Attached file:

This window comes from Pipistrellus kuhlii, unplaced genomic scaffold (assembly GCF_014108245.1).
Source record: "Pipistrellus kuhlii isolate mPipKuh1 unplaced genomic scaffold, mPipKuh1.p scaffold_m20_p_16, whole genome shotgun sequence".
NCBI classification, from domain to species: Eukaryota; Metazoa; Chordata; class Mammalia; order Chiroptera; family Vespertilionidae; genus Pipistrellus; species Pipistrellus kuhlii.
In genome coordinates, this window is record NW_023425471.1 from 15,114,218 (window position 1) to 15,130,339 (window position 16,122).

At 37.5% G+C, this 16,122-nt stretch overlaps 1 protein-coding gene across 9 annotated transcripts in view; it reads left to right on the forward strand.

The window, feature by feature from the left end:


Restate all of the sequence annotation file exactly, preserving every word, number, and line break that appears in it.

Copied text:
This window comes from Pipistrellus kuhlii, unplaced genomic scaffold (assembly GCF_014108245.1).
Source record: "Pipistrellus kuhlii isolate mPipKuh1 unplaced genomic scaffold, mPipKuh1.p scaffold_m20_p_16, whole genome shotgun sequence".
NCBI classification, from domain to species: Eukaryota; Metazoa; Chordata; class Mammalia; order Chiroptera; family Vespertilionidae; genus Pipistrellus; species Pipistrellus kuhlii.
In genome coordinates, this window is record NW_023425471.1 from 15,114,218 (window position 1) to 15,130,339 (window position 16,122).

At 37.5% G+C, this 16,122-nt stretch overlaps 1 protein-coding gene across 9 annotated transcripts in view; it reads left to right on the forward strand.

The window, feature by feature from the left end: